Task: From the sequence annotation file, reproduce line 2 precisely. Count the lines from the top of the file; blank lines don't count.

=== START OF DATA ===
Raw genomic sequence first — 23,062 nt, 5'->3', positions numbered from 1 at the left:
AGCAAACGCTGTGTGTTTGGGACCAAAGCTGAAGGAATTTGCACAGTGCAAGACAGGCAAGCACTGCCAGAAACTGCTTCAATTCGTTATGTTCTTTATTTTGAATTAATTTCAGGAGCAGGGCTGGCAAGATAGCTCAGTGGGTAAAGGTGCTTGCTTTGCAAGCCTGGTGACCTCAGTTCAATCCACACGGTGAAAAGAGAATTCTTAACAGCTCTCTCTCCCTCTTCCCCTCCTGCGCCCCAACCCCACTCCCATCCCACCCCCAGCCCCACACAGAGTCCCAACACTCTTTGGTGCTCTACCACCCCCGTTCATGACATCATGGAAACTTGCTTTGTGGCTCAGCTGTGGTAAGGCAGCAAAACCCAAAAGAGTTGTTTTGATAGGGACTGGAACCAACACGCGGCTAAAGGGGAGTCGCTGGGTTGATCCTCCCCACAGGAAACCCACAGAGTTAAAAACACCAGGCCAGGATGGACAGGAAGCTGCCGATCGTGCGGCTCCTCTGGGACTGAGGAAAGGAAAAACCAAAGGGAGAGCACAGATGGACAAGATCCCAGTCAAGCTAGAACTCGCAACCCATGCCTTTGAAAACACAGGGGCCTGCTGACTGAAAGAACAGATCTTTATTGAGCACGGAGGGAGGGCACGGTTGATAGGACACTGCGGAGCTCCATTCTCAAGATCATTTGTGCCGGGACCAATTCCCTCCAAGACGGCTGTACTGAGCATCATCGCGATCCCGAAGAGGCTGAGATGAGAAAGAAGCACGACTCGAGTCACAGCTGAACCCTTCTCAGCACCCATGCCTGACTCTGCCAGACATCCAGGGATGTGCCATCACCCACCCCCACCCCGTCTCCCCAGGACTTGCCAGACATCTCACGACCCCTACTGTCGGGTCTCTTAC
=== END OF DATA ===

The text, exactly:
AGCAAACGCTGTGTGTTTGGGACCAAAGCTGAAGGAATTTGCACAGTGCAAGACAGGCAAGCACTGCCAGAAACTGCTTCAATTCGTTATGTTCTTTATTTTGAATTAATTTCAGGAGCAGGGCTGGCAAGATAGCTCAGTGGGTAAAGGTGCTTGCTTTGCAAGCCTGGTGACCTCAGTTCAATCCACACGGTGAAAAGAGAATTCTTAACAGCTCTCTCTCCCTCTTCCCCTCCTGCGCCCCAACCCCACTCCCATCCCACCCCCAGCCCCACACAGAGTCCCAACACTCTTTGGTGCTCTACCACCCCCGTTCATGACATCATGGAAACTTGCTTTGTGGCTCAGCTGTGGTAAGGCAGCAAAACCCAAAAGAGTTGTTTTGATAGGGACTGGAACCAACACGCGGCTAAAGGGGAGTCGCTGGGTTGATCCTCCCCACAGGAAACCCACAGAGTTAAAAACACCAGGCCAGGATGGACAGGAAGCTGCCGATCGTGCGGCTCCTCTGGGACTGAGGAAAGGAAAAACCAAAGGGAGAGCACAGATGGACAAGATCCCAGTCAAGCTAGAACTCGCAACCCATGCCTTTGAAAACACAGGGGCCTGCTGACTGAAAGAACAGATCTTTATTGAGCACGGAGGGAGGGCACGGTTGATAGGACACTGCGGAGCTCCATTCTCAAGATCATTTGTGCCGGGACCAATTCCCTCCAAGACGGCTGTACTGAGCATCATCGCGATCCCGAAGAGGCTGAGATGAGAAAGAAGCACGACTCGAGTCACAGCTGAACCCTTCTCAGCACCCATGCCTGACTCTGCCAGACATCCAGGGATGTGCCATCACCCACCCCCACCCCGTCTCCCCAGGACTTGCCAGACATCTCACGACCCCTACTGTCGGGTCTCTTAC